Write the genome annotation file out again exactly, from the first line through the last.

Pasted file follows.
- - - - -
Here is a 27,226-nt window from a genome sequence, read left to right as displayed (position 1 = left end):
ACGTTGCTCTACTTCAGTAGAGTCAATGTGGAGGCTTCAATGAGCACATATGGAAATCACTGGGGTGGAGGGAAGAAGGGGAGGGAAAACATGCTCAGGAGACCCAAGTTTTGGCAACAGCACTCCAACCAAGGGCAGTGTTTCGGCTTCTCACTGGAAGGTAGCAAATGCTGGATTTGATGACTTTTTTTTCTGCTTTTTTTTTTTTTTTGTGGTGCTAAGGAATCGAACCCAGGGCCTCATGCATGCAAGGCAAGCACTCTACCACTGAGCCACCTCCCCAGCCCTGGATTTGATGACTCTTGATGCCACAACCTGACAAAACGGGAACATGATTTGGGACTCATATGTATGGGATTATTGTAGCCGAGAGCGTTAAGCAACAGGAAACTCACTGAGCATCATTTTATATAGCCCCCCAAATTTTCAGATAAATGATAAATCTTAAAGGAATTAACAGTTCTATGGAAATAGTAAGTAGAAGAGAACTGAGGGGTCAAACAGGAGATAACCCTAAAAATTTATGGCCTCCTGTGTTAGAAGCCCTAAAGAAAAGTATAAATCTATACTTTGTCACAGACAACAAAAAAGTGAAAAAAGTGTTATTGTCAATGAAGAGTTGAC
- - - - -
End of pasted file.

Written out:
Here is a 27,226-nt window from a genome sequence, read left to right as displayed (position 1 = left end):
ACGTTGCTCTACTTCAGTAGAGTCAATGTGGAGGCTTCAATGAGCACATATGGAAATCACTGGGGTGGAGGGAAGAAGGGGAGGGAAAACATGCTCAGGAGACCCAAGTTTTGGCAACAGCACTCCAACCAAGGGCAGTGTTTCGGCTTCTCACTGGAAGGTAGCAAATGCTGGATTTGATGACTTTTTTTTCTGCTTTTTTTTTTTTTTTGTGGTGCTAAGGAATCGAACCCAGGGCCTCATGCATGCAAGGCAAGCACTCTACCACTGAGCCACCTCCCCAGCCCTGGATTTGATGACTCTTGATGCCACAACCTGACAAAACGGGAACATGATTTGGGACTCATATGTATGGGATTATTGTAGCCGAGAGCGTTAAGCAACAGGAAACTCACTGAGCATCATTTTATATAGCCCCCCAAATTTTCAGATAAATGATAAATCTTAAAGGAATTAACAGTTCTATGGAAATAGTAAGTAGAAGAGAACTGAGGGGTCAAACAGGAGATAACCCTAAAAATTTATGGCCTCCTGTGTTAGAAGCCCTAAAGAAAAGTATAAATCTATACTTTGTCACAGACAACAAAAAAGTGAAAAAAGTGTTATTGTCAATGAAGAGTTGAC